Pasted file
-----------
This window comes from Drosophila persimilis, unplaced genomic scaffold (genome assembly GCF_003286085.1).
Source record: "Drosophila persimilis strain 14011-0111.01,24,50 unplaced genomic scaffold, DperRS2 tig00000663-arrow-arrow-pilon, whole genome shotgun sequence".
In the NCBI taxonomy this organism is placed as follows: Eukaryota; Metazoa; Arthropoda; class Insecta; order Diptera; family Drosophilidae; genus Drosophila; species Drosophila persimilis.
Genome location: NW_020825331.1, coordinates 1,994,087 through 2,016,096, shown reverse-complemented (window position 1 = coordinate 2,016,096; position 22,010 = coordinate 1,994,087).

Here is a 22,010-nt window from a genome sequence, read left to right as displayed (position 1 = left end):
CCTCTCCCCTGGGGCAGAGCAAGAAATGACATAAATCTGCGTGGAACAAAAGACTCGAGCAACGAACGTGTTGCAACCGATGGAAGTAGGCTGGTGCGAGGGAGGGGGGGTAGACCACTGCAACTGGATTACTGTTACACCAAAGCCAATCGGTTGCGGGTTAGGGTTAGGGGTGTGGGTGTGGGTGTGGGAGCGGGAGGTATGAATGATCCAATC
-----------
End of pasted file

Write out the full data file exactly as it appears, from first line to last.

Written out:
This window comes from Drosophila persimilis, unplaced genomic scaffold (genome assembly GCF_003286085.1).
Source record: "Drosophila persimilis strain 14011-0111.01,24,50 unplaced genomic scaffold, DperRS2 tig00000663-arrow-arrow-pilon, whole genome shotgun sequence".
In the NCBI taxonomy this organism is placed as follows: Eukaryota; Metazoa; Arthropoda; class Insecta; order Diptera; family Drosophilidae; genus Drosophila; species Drosophila persimilis.
Genome location: NW_020825331.1, coordinates 1,994,087 through 2,016,096, shown reverse-complemented (window position 1 = coordinate 2,016,096; position 22,010 = coordinate 1,994,087).

Here is a 22,010-nt window from a genome sequence, read left to right as displayed (position 1 = left end):
CCTCTCCCCTGGGGCAGAGCAAGAAATGACATAAATCTGCGTGGAACAAAAGACTCGAGCAACGAACGTGTTGCAACCGATGGAAGTAGGCTGGTGCGAGGGAGGGGGGGTAGACCACTGCAACTGGATTACTGTTACACCAAAGCCAATCGGTTGCGGGTTAGGGTTAGGGGTGTGGGTGTGGGTGTGGGAGCGGGAGGTATGAATGATCCAATC